This guidance from the Chief Coroner applies to reports of death and coroner investigations in England and Wales. It is to assist coroners in continuing to exercise their judicial decisions independently, in accordance with the law, and during the extraordinarily pressured events being faced at present.
From 8 June 2020, people entering the UK from overseas (excluding those entering from Ireland, the Channel Islands or the Isle of Man) must comply with a mandatory 14 day quarantine period. However, for those travelling to England, a number of country specific exemptions have been introduced.
A full list of the countries excluded from the quarantine provisions can be found on the gov.uk website which change on a regular basis, often on short notice.
Where a quarantine period does apply, a person will not be able to leave the place they are staying in for 14 days, except in some very limited circumstances.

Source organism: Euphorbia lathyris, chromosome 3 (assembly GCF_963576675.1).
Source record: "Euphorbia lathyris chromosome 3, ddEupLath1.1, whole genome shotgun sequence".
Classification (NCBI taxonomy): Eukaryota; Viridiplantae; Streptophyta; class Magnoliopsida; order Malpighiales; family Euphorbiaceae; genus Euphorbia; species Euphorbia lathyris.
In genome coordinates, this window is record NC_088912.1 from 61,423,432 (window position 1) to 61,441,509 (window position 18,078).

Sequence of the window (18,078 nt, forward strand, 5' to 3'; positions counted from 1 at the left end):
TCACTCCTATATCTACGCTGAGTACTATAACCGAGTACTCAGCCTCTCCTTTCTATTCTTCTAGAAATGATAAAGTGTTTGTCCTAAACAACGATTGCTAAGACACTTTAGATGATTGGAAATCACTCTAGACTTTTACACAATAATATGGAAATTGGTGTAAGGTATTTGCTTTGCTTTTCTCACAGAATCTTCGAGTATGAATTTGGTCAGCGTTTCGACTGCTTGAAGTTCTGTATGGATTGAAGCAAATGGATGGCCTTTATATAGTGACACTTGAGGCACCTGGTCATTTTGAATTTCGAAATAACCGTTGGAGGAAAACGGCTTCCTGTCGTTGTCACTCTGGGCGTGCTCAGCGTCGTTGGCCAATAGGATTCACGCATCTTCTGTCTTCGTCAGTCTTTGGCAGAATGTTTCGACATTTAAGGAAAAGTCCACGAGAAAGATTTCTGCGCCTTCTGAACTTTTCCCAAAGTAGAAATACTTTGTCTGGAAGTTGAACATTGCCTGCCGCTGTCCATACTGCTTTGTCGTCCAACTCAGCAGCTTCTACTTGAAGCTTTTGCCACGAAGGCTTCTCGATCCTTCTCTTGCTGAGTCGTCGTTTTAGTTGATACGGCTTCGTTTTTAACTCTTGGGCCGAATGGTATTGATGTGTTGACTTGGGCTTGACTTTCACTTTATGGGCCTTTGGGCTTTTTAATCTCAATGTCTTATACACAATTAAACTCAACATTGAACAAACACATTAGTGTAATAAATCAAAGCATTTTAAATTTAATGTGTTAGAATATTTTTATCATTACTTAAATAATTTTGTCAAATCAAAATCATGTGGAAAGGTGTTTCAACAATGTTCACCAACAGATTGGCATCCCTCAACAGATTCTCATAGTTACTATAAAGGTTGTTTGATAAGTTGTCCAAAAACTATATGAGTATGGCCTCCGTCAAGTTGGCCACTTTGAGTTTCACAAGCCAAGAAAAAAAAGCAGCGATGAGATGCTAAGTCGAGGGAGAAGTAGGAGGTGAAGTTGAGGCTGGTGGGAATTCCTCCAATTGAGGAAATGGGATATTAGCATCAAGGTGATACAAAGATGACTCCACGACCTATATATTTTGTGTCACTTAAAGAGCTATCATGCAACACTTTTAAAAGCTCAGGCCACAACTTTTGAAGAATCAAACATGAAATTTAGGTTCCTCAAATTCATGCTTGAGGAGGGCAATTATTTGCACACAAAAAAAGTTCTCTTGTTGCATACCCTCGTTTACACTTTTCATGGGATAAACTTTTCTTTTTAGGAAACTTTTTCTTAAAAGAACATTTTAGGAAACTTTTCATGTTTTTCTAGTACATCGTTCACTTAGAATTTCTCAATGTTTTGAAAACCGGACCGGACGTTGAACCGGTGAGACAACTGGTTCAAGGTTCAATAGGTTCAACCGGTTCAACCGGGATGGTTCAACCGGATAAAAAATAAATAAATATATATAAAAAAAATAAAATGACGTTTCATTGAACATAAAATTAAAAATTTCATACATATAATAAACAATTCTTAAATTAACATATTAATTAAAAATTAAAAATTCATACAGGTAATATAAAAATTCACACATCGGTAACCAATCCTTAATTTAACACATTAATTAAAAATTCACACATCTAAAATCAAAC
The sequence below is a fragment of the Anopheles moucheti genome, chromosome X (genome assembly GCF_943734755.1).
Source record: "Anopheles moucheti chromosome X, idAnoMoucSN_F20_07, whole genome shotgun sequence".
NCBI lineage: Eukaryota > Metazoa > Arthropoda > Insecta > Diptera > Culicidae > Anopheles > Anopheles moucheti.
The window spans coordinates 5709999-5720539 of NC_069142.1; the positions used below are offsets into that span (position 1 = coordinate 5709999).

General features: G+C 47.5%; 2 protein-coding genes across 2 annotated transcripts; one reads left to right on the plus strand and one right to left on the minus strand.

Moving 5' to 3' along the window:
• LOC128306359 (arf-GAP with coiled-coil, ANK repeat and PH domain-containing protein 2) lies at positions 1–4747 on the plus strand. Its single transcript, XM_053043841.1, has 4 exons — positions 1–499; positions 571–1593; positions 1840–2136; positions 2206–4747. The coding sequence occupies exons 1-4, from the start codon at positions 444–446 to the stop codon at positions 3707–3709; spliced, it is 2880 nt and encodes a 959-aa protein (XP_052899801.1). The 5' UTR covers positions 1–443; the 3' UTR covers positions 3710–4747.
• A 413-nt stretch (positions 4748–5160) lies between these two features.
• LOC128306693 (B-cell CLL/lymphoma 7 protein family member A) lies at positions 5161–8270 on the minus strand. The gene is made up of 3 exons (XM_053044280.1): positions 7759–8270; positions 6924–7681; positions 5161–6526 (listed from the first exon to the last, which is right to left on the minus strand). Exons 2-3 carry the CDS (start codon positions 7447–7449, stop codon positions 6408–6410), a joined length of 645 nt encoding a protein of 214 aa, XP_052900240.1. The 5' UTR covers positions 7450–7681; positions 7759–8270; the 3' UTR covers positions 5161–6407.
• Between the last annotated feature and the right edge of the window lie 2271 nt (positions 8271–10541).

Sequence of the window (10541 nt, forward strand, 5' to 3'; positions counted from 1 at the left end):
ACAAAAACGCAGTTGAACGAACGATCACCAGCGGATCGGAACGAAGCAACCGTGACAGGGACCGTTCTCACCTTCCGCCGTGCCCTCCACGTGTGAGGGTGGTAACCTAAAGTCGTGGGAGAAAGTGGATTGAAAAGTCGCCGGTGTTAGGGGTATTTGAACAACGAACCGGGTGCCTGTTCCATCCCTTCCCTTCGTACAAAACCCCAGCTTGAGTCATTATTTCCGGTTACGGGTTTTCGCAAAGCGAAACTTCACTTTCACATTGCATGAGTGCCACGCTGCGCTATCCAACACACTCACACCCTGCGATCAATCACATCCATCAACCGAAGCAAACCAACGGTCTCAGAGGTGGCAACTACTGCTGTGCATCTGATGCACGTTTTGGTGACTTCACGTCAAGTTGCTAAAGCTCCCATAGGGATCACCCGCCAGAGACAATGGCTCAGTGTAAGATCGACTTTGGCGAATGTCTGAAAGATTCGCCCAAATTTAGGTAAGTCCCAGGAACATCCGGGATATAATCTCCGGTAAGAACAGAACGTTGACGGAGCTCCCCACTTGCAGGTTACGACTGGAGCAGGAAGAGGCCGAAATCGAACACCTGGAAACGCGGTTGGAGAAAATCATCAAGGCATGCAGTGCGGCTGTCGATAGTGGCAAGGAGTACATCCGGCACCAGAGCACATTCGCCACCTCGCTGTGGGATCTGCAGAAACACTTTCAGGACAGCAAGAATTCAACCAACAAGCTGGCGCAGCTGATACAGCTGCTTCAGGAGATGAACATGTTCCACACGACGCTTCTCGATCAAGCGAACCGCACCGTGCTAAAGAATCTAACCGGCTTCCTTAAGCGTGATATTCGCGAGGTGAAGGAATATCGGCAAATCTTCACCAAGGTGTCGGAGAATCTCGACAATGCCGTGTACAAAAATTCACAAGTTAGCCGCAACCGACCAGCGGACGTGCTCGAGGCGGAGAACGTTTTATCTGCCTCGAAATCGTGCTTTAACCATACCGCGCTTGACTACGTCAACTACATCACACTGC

These rules will apply to both British and foreign nationals, however there are some further exemptions to this rule where a person is coming to the UK to undertake a certain role (such as a healthcare professional coming to the UK to provide essential healthcare). A full list of the narrow exemptions can be found on the gov.uk website.
Before travelling, individuals will be asked to provide their contact details and information about their journey and the accommodation that they will be self-isolating in. To do this, individuals will need to fill in an online form on the gov.uk website. Individuals who refuse to fill in this form may be fined £100 and/or denied entry at the UK border should they not be a British citizen or UK resident.